Just know, up front, that game writing isn't a get-rich-quick type of writing. You should be offered a per-word rate or a royalty. Many of us choose to offer royalty payments because we never know exactly how a pdf will do in the market. That's just the way it is.

Hope that helps.


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Heh, so I did!?! Or the fact I'm a 3PP as well - Forest Guardian Press. By all means submit to me!!!

Lindley and I actually know each other at least a little from the Multiclass Archetyes thread but I don't think peole are all that aware of the Yggdrasil/FGP hats I also wear.

Excellent advice Christina!!!

Sovereign Court Publisher, Raging Swan Press

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Lindley Court wrote:

Hi, I'm somewhat new to the community (only been around these parts for about half a year), and I've been doing quite a bit of homebrewing. One of my teachers recommended that I begin trying to submit my work to publishers, so as to get my name out there, or something of the like.

There's just one problem: I don't know how to do so.

I figured I'd post this thread in the hopes of trying to find out... not EXACTLY what I'd have to do (even though it'd help), but at least a general idea.

If it helps, the 3pp I'm most interested in working for would definitely be Little Red Goblin Games, but I'm open to work for nigh-anyone.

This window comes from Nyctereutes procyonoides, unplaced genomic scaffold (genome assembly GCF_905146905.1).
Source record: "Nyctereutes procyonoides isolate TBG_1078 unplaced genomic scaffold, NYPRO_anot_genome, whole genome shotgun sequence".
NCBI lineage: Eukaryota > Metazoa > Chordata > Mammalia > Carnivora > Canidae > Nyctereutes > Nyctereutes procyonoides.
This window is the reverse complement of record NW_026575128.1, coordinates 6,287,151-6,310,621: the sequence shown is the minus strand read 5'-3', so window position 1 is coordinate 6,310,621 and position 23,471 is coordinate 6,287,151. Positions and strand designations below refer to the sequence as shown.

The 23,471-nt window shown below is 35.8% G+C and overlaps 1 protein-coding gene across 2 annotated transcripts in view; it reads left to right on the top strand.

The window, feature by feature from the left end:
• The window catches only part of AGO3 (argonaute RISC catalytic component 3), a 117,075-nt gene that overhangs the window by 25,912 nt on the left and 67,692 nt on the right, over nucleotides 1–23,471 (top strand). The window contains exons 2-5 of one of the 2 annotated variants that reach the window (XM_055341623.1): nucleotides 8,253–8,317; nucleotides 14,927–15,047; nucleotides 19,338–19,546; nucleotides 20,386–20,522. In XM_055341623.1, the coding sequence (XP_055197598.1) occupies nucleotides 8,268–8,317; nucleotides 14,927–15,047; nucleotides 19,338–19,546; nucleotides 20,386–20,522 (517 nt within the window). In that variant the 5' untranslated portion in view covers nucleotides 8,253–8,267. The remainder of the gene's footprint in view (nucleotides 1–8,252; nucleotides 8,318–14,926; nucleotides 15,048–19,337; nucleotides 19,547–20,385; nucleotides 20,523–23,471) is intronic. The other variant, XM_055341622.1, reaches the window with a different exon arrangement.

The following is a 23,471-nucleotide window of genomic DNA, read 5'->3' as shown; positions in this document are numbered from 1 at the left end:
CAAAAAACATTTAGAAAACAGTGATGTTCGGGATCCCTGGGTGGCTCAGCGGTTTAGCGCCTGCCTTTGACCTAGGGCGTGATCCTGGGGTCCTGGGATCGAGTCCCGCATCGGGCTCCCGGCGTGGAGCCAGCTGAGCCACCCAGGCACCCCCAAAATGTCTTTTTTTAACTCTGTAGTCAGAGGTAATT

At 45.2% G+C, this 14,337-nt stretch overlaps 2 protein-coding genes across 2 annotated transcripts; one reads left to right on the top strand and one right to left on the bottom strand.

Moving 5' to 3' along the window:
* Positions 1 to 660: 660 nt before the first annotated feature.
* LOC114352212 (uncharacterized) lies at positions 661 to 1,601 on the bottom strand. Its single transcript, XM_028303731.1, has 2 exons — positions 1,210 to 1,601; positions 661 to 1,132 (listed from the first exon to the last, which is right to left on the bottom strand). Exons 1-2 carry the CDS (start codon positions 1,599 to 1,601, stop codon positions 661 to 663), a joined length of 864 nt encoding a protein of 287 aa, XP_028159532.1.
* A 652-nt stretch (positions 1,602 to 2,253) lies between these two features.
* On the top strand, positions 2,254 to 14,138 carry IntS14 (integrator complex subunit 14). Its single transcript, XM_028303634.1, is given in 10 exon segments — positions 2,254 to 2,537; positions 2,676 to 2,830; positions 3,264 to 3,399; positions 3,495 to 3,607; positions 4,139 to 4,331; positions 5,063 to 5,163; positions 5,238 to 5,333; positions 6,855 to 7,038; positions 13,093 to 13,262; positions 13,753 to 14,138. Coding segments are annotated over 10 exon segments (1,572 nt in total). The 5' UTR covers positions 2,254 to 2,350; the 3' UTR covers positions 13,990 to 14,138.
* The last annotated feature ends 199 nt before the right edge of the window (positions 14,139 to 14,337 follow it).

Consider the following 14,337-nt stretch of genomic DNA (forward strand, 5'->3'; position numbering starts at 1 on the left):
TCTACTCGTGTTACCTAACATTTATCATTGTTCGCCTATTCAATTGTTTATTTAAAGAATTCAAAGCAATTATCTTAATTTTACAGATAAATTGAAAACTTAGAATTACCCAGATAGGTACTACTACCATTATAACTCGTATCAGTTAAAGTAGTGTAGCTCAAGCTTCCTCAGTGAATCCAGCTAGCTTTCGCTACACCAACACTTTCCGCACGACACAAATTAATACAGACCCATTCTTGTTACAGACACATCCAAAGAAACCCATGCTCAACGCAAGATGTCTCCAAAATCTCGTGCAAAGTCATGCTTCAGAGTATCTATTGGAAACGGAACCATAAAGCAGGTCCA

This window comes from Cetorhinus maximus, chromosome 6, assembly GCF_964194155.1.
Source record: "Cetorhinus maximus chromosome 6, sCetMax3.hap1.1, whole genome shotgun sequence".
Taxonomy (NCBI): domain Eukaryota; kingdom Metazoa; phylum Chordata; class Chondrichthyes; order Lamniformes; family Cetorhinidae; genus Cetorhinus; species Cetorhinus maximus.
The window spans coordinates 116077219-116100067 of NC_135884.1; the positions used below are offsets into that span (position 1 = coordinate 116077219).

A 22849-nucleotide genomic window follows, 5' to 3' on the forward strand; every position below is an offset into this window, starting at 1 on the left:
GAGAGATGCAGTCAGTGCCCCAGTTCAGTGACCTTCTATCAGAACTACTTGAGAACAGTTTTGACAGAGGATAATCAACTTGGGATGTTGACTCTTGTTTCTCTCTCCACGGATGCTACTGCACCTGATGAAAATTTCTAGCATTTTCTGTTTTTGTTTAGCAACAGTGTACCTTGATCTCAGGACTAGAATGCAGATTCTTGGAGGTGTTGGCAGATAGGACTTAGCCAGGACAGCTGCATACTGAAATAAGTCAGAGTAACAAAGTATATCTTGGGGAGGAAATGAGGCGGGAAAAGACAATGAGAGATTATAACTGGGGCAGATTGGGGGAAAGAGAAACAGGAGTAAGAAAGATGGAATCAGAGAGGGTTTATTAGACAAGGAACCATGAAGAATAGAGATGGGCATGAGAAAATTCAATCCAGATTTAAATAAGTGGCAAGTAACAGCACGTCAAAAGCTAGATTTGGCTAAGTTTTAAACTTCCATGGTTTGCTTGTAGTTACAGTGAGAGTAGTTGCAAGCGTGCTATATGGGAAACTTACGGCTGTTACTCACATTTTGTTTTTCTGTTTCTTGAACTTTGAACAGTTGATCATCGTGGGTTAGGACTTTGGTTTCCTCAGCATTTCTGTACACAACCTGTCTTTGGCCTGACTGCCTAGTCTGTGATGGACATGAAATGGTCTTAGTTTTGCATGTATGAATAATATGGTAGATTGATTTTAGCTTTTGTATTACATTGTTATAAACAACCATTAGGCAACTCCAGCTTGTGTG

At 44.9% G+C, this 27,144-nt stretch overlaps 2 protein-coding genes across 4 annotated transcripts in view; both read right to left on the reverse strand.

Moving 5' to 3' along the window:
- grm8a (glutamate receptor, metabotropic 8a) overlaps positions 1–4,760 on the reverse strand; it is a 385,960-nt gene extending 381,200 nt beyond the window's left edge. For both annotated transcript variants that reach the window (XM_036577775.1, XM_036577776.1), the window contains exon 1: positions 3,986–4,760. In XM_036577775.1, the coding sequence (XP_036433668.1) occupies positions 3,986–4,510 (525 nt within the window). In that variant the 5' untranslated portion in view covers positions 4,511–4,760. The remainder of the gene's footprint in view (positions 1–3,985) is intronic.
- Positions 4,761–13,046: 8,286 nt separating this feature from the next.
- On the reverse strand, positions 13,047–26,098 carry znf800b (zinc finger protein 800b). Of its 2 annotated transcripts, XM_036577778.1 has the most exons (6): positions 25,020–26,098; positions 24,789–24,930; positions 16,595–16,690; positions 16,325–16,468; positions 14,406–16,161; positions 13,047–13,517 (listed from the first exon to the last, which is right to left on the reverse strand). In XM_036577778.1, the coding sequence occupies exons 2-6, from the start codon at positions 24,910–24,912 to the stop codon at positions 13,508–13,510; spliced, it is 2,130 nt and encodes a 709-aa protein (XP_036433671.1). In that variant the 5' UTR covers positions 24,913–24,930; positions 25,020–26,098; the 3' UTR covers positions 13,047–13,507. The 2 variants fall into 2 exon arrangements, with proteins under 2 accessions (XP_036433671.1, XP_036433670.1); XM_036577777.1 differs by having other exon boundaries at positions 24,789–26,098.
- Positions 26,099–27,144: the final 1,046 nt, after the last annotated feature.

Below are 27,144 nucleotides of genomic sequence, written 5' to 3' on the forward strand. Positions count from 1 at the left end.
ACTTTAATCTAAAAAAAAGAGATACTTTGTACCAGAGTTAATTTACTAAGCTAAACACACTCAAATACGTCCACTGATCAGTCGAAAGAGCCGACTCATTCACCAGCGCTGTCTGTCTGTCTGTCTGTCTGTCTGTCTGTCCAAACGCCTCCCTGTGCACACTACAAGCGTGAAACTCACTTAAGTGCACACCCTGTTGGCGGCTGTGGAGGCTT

Thanks to anyone and everyone that might give some advice! Sincerely, S. Hall.

I wrote a blog post about this very subject. You can read it here or download it as a PDF here. I hope you find it useful!


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I can say this much, make sure when you contact a publisher that your presentation, or pitch, is short and to the point. Long enough to express the intention of what you are wanting to do without becoming bloated to the point of being overkill. I tend to try and remind people
that while your material is dear and loved to you, to a publisher seeing it fresh, they have no emotional attachment. And they already have things on their plate, with more waiting to be seen as well. The pitches that can be presented in the format that will catch interest and make a publisher want to see more is the one that will get your foot in the door, while not forcing someone to stop and spend an hour reading your sales speech, as to be honest, those are the ones that lose my interest very quickly.

4-500 words, clear and to the point. If it is a story give me a reason to want to read the story, if it is a new rule or concept sell me on needing it...if it is something a publisher is interested in putting out, they will ask for more information, a more indepth pitch, more material, samples, etc.

As stated already so many of the 3PP publishers are just a couple of people making it all happen behind the curtain, so time is valuable. Not trying to sound rude or anything, it is just the reality of things.

Good Luck!

Joshua "KTFish7" Gullion
Adventureaweek.com PDF development

P.S. And for the record, yeah, we're currently taking submissions.

Wayfinders

Pathfinder Adventure Path, Starfinder Adventure Path, Starfinder Roleplaying Game Subscriber

Oh my gosh, thank you all so much for your help. I'll make sure to follow mr. OSW's suggestions (possibly submitting to him, as I've been a huge fan of FGP for a while)! I might contact a couple of the publishers ms. Stiles mentioned as well, to see where I can go with this!